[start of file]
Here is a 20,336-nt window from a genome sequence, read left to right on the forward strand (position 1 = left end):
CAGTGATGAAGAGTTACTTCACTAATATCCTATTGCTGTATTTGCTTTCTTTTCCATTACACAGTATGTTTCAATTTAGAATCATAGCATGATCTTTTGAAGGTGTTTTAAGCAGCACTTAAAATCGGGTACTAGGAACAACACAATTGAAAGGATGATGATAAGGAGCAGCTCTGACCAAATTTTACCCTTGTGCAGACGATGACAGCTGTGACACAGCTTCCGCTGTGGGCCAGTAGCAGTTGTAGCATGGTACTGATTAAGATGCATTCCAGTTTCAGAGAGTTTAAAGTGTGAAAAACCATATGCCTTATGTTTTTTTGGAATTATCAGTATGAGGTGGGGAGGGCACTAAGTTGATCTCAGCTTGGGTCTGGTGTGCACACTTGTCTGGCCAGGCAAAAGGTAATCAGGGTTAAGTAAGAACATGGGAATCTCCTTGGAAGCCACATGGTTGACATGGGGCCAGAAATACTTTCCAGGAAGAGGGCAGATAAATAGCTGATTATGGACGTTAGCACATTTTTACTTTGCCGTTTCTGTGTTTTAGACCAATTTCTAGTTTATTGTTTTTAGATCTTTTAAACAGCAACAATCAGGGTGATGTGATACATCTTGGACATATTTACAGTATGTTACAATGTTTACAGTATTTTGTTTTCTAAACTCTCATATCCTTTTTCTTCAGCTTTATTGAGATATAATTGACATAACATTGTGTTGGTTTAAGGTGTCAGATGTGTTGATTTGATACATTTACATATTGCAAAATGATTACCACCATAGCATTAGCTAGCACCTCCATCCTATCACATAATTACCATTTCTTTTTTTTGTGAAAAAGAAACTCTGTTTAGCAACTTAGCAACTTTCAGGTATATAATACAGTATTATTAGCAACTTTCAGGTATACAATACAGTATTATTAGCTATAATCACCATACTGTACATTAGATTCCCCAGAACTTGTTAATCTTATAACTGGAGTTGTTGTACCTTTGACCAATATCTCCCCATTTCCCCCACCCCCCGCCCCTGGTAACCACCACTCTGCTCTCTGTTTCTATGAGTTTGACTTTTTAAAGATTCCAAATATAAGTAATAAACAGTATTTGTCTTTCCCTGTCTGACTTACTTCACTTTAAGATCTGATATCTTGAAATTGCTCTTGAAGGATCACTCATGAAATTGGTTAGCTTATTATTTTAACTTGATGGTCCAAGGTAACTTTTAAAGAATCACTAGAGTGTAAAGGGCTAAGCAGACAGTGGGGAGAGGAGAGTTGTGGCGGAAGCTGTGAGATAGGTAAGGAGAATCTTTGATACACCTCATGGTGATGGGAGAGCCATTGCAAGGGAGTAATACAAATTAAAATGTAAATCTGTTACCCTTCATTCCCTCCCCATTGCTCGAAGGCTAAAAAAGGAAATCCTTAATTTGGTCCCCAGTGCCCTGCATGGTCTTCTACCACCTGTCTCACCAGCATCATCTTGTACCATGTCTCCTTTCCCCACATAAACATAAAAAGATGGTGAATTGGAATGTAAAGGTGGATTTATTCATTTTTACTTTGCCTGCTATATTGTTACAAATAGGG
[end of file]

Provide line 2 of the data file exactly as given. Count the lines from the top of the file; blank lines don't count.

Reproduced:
CAGTGATGAAGAGTTACTTCACTAATATCCTATTGCTGTATTTGCTTTCTTTTCCATTACACAGTATGTTTCAATTTAGAATCATAGCATGATCTTTTGAAGGTGTTTTAAGCAGCACTTAAAATCGGGTACTAGGAACAACACAATTGAAAGGATGATGATAAGGAGCAGCTCTGACCAAATTTTACCCTTGTGCAGACGATGACAGCTGTGACACAGCTTCCGCTGTGGGCCAGTAGCAGTTGTAGCATGGTACTGATTAAGATGCATTCCAGTTTCAGAGAGTTTAAAGTGTGAAAAACCATATGCCTTATGTTTTTTTGGAATTATCAGTATGAGGTGGGGAGGGCACTAAGTTGATCTCAGCTTGGGTCTGGTGTGCACACTTGTCTGGCCAGGCAAAAGGTAATCAGGGTTAAGTAAGAACATGGGAATCTCCTTGGAAGCCACATGGTTGACATGGGGCCAGAAATACTTTCCAGGAAGAGGGCAGATAAATAGCTGATTATGGACGTTAGCACATTTTTACTTTGCCGTTTCTGTGTTTTAGACCAATTTCTAGTTTATTGTTTTTAGATCTTTTAAACAGCAACAATCAGGGTGATGTGATACATCTTGGACATATTTACAGTATGTTACAATGTTTACAGTATTTTGTTTTCTAAACTCTCATATCCTTTTTCTTCAGCTTTATTGAGATATAATTGACATAACATTGTGTTGGTTTAAGGTGTCAGATGTGTTGATTTGATACATTTACATATTGCAAAATGATTACCACCATAGCATTAGCTAGCACCTCCATCCTATCACATAATTACCATTTCTTTTTTTTGTGAAAAAGAAACTCTGTTTAGCAACTTAGCAACTTTCAGGTATATAATACAGTATTATTAGCAACTTTCAGGTATACAATACAGTATTATTAGCTATAATCACCATACTGTACATTAGATTCCCCAGAACTTGTTAATCTTATAACTGGAGTTGTTGTACCTTTGACCAATATCTCCCCATTTCCCCCACCCCCCGCCCCTGGTAACCACCACTCTGCTCTCTGTTTCTATGAGTTTGACTTTTTAAAGATTCCAAATATAAGTAATAAACAGTATTTGTCTTTCCCTGTCTGACTTACTTCACTTTAAGATCTGATATCTTGAAATTGCTCTTGAAGGATCACTCATGAAATTGGTTAGCTTATTATTTTAACTTGATGGTCCAAGGTAACTTTTAAAGAATCACTAGAGTGTAAAGGGCTAAGCAGACAGTGGGGAGAGGAGAGTTGTGGCGGAAGCTGTGAGATAGGTAAGGAGAATCTTTGATACACCTCATGGTGATGGGAGAGCCATTGCAAGGGAGTAATACAAATTAAAATGTAAATCTGTTACCCTTCATTCCCTCCCCATTGCTCGAAGGCTAAAAAAGGAAATCCTTAATTTGGTCCCCAGTGCCCTGCATGGTCTTCTACCACCTGTCTCACCAGCATCATCTTGTACCATGTCTCCTTTCCCCACATAAACATAAAAAGATGGTGAATTGGAATGTAAAGGTGGATTTATTCATTTTTACTTTGCCTGCTATATTGTTACAAATAGGG